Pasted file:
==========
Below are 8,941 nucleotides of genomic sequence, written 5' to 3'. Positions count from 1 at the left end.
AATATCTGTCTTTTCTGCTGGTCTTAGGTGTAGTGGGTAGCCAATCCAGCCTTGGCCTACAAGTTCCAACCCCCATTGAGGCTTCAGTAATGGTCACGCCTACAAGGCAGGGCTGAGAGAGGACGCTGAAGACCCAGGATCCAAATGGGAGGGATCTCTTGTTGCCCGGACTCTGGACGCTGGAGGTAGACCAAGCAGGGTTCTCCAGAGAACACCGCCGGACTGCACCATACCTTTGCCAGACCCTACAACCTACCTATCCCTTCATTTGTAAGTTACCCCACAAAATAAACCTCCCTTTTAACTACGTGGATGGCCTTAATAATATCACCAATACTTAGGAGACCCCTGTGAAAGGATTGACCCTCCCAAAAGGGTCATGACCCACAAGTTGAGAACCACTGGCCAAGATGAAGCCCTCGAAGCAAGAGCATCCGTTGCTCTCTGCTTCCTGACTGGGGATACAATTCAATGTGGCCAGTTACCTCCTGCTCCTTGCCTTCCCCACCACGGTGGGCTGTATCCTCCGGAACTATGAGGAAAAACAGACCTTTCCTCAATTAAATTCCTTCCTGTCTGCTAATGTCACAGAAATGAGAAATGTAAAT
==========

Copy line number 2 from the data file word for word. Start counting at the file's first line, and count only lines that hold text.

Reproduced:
AATATCTGTCTTTTCTGCTGGTCTTAGGTGTAGTGGGTAGCCAATCCAGCCTTGGCCTACAAGTTCCAACCCCCATTGAGGCTTCAGTAATGGTCACGCCTACAAGGCAGGGCTGAGAGAGGACGCTGAAGACCCAGGATCCAAATGGGAGGGATCTCTTGTTGCCCGGACTCTGGACGCTGGAGGTAGACCAAGCAGGGTTCTCCAGAGAACACCGCCGGACTGCACCATACCTTTGCCAGACCCTACAACCTACCTATCCCTTCATTTGTAAGTTACCCCACAAAATAAACCTCCCTTTTAACTACGTGGATGGCCTTAATAATATCACCAATACTTAGGAGACCCCTGTGAAAGGATTGACCCTCCCAAAAGGGTCATGACCCACAAGTTGAGAACCACTGGCCAAGATGAAGCCCTCGAAGCAAGAGCATCCGTTGCTCTCTGCTTCCTGACTGGGGATACAATTCAATGTGGCCAGTTACCTCCTGCTCCTTGCCTTCCCCACCACGGTGGGCTGTATCCTCCGGAACTATGAGGAAAAACAGACCTTTCCTCAATTAAATTCCTTCCTGTCTGCTAATGTCACAGAAATGAGAAATGTAAAT